SINKYONE WILDERNESS STATE PARK
The rugged wilderness that once characterized the entire Mendocino Coast can still be explored and enjoyed in the Sinkyone Wilderness State Park. Since there are no main highways near the coast in this vicinity, the area has come to be called the "Lost Coast."
For thousands of years before the first Europeans arrived, the Sinkyone Indians lived in this part of the coast. They occupied permanent villages alongside streams and rivers, and moved out in family groups to hunt and forage in the hills during the summer. They spent time along the coast fishing, gathering seaweed and shellfish, and hunting seals and sea lions, and harvesting the occasional dead whale that had washed on shore. Fish were an important source of food during the winter. All kinds of fish were caught, but the seasonal salmon run was especially important.
Most park visitors today assume that human beings have had little impact on this area. But every trail, road, or flat spot has been modified by human activity. Game trails were turned into pathways for pack mules loaded with tanbark for the tanneries of San Francisco. Roads were carved and graded for lumbering operations. Open areas and marine terraces were farmed and used to pasture sheep and cattle. Occasionally, what appears to be a wagon road or a modern jeep trail is actually an abandoned railroad right-of-way.
Logging operations continued until well into the 20th century and wood products of various kinds were shipped to market from Usal, Needle Rock, Anderson?s Landing, Northport and Bear Harbor/Morgan?s Rock. Northport was not much of a port, but lumber schooners were able to take on their cargoes by means of a "wire chute," - a cable and block system that could run wood from the bluff to waiting schooners. Built in 1875, the Northport "chute" was one of the first of its kind on the coast.
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Sinkyone Wilderness State Park is
Lost Coast Trail
To Jones Beach is 2 miles round trip; to Whale Gulch is 4.5 miles round tripThe land we now call Sinkyone Wilderness State Park, located about 225 miles north of San Francisco, has long been recognized as something special. During the late 1960s, the great Catholic theologian Thomas Merton believed that the Needle Rock area would be an ideal place for a life of prayer and contemplation, and talked of establishing a monastic community there.
The state park, along with the U.S. Bureau of Land Management?s King Range National Conservation Area to the north, comprise California?s Lost Coast, 60 miles of wild shoreline located in northern Mendocino and southern Humboldt counties. One reason the coast is ?lost? is because no highways cross it. So rugged is this country, highway engineers were forced to route Highway 1 many miles inland from this coast?and the region has remained sparsely settled and unspoiled. It?s grand vistas and varied terrain? dense forests, prairies, coastal bluffs, beaches?reward the hardy explorer.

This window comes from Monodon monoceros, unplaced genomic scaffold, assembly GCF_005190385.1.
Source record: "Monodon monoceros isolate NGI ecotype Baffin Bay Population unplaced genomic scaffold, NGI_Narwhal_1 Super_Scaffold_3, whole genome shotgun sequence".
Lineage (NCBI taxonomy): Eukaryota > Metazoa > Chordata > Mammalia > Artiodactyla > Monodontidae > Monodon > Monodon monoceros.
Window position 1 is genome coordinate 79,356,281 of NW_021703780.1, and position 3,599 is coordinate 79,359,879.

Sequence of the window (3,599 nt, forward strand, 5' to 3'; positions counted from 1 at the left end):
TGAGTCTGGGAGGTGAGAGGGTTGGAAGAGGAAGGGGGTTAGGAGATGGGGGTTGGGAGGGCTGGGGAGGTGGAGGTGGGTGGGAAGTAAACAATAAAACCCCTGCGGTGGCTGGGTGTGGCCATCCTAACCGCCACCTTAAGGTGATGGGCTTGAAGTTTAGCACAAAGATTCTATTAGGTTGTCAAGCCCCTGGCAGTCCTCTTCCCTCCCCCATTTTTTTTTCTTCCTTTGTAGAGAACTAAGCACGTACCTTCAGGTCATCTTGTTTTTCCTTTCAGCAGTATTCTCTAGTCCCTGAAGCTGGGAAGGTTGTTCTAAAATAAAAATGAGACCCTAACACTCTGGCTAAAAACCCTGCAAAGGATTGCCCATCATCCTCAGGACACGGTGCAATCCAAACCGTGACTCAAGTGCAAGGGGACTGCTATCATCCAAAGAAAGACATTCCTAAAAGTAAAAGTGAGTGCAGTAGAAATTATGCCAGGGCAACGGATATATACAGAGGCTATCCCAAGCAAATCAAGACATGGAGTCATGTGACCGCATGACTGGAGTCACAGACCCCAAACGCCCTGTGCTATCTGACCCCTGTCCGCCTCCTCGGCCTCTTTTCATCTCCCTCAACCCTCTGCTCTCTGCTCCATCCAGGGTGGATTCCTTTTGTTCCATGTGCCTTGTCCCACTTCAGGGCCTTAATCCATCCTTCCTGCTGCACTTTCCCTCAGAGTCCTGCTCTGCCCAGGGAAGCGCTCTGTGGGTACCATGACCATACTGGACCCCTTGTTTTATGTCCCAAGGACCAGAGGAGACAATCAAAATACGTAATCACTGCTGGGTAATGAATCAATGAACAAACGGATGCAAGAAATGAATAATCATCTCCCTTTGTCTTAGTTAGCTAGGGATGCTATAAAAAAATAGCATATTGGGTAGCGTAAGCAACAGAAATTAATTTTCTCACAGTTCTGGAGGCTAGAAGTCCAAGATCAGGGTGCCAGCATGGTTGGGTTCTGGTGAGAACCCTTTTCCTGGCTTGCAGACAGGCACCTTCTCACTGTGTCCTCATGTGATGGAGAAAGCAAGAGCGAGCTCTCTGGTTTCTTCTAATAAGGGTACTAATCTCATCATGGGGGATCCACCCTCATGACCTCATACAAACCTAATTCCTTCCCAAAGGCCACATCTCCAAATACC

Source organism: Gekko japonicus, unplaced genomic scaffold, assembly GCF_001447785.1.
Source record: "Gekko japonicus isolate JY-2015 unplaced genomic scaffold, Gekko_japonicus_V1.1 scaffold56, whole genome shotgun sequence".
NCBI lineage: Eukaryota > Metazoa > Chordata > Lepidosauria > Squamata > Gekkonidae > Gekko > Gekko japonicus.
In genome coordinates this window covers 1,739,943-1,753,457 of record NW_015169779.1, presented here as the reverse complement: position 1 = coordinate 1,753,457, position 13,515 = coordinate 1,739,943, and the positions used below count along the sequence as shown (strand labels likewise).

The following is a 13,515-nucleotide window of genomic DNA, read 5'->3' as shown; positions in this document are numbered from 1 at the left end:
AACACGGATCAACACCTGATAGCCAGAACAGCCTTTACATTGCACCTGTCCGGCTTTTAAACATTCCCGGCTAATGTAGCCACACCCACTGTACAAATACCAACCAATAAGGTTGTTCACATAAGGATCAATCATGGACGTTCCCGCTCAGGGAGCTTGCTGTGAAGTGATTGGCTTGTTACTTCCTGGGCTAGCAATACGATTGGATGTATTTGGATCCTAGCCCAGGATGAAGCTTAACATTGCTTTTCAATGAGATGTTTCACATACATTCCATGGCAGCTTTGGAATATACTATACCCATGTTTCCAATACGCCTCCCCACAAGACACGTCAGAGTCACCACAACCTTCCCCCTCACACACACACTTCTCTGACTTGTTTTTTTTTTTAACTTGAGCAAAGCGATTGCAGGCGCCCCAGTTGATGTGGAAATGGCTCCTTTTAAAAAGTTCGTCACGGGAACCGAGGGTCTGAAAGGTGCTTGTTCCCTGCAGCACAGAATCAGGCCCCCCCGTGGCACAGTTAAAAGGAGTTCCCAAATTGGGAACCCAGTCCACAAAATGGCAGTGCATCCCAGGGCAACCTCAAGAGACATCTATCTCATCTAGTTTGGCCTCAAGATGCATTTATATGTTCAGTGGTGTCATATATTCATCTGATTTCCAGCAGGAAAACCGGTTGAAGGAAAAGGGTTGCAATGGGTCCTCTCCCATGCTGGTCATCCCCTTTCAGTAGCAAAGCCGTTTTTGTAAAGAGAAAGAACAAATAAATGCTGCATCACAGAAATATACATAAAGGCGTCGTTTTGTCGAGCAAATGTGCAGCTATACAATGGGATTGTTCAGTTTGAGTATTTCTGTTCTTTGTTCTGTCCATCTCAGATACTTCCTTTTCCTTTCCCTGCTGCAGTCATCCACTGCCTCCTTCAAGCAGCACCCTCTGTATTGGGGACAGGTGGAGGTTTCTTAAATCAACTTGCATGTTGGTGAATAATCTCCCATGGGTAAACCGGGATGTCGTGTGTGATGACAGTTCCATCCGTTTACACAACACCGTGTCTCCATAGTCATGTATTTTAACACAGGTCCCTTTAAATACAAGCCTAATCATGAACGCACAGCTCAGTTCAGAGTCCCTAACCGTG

The sea is an overwhelming presence here, and its rhythmic sounds provide a thunderous background for a walk along land?s end. The sky is ﬁlled with gulls and pelicans, sea lions and harbor seals gather at Little Jackass Cove, and the California gray whale migration passes near shore during winter and early spring.A herd of Roosevelt elk roams the park. These magniﬁcent creatures were once common here and in the King Range, but were exterminated in the last century. The Roosevelt elk that lucky visitors see today are ?extras? relocated from Prairie Creek State Park.
Lost Coast Trail travels the length of Sinkyone State Park north through King Range National Conservation Area. The sixty mile trail would make an ideal week-long backpacking adventure. The portion of the Lost Coast Trail detailed here explores the northernmost, and most easily accessible, portion of the state park. It?s a relatively easy introduction to a challenging trail.
Directions to trailhead: From Highway 101, take either the Garberville or Redway exit and proceed to ?downtown? Redway, located 3 miles north of Garberville on Business 101. Turn west on Briceland Road. After 12 miles of travel, fork left to Whitethorn. A mile or so past the hamlet of Whitethorn (don?t blink or you?ll miss it), the pavement ends, and you continue on a potholed dirt/mud road for 3.5 miles to a junction called Four Corners. Leftward is Usal Road, rightward is a road climbing into the King Range National Conservation Area. Proceed straight ahead 3.5 miles to the Sinkyone Wilderness State Park Visitor Center.
The park road is steep, winding, and only one lane wide. Maps and information are available at the visitor center.
North end of wilderness - (Needle Rock): 36 miles southwest of Garberville/Redway on Briceland Road. Take Briceland Road west from Redway. Briceland Road becomes Mendocino County Road 435. The last 3.5 miles are unpaved, steep, & narrow.
South end of wilderness - (Usal Beach): Approximately one hour north of Ft Bragg on PCH or 15 miles west of Leggett on PCH from Highway 101. Look for mile marker 90.88 on PCH. Turn north for approximately 6 miles onto unpaved, steep, narrow road.
ROADS MAY BE IMPASSABLE IN WET WEATHER. RV'S & TRAILERS NOT RECOMMENDED.
Latitude/Longitude: 39.9231 / -123.9422